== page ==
Boil or steam the peas until hot but not overcooked. Whizz in a blender or food processor; alternatively, you can mash with a potato masher till roughly mushed together. Add fresh mint (with a food processor) or mint sauce. Add sweet chilli sauce or a drizzle of honey and a sprinkle of chilli flakes.
To serve place cod on top of pea puree, add a squeeze in the lemon juice and season to taste. Serve with roast beets and potatoes on the side.
To make this nut-free, swap the flaked almonds for seeds (e.g. pumpkin, sunflower) to make a seed, lemon and herb crust.
To make this dairy free take out the parmesan and swap the butter for vegetable oil or vegan spread.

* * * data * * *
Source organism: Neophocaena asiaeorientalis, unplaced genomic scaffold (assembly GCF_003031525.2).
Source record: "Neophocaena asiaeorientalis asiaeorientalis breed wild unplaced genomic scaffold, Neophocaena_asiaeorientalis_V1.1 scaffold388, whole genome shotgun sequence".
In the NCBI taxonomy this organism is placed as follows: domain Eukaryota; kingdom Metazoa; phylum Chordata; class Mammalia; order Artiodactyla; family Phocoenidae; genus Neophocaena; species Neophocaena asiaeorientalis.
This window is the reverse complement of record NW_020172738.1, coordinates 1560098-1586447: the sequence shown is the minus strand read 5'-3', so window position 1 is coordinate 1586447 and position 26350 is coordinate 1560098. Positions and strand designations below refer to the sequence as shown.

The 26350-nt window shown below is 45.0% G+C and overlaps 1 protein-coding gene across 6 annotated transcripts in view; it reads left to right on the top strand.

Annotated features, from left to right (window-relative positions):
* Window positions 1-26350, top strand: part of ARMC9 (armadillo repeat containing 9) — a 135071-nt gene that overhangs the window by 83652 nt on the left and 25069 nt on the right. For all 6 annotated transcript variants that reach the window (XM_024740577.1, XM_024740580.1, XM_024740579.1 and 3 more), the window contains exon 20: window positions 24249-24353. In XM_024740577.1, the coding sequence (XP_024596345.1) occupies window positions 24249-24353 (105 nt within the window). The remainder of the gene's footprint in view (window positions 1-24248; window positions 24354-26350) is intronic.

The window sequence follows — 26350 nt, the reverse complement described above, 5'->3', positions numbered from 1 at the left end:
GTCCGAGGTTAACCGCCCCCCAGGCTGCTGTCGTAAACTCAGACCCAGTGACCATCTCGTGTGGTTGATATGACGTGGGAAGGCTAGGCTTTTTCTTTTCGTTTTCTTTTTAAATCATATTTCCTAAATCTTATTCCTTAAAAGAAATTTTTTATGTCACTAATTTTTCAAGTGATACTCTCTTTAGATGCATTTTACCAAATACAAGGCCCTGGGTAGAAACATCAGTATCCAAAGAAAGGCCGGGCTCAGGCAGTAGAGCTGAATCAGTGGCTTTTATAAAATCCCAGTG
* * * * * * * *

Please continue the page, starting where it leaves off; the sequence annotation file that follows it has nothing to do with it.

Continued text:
If you are not a fan of fish, swap the cod for chicken or tofu.
(1) Schagen, S., Zampeli, V., Makrantonaki, E. and Zouboulis, C. (2012). Discovering the link between nutrition and skin aging. Dermato-Endocrinology, [online] 4(3), pp.298-307. Available at: https://www.ncbi.nlm.nih.gov/pmc/articles/PMC3583891/ [Accessed 22 Aug. 2019].
(2) Kelm, M. (1999). Nitric oxide metabolism and breakdown. Biochimica et Biophysica Acta (BBA) - Bioenergetics, 1411(2-3), pp.273-289.
(3) Siervo, M., Lara, J., Ogbonmwan, I. and Mathers, J. (2013). Inorganic Nitrate and Beetroot Juice Supplementation Reduces Blood Pressure in Adults: A Systematic Review and Meta-Analysis. The Journal of Nutrition, [online] 143(6), pp.818-826. Available at: https://academic.oup.com/jn/article/143/6/818/4571708 [Accessed 22 Aug. 2019].
(4) Pullmar, J., Carr, A. and Vissers, M. (2017). The Roles of Vitamin C in Skin Health. Nutrients, [online] 9(8), p.866. Available at: https://www.ncbi.nlm.nih.gov/pubmed/28805671 [Accessed 1 Aug. 2019].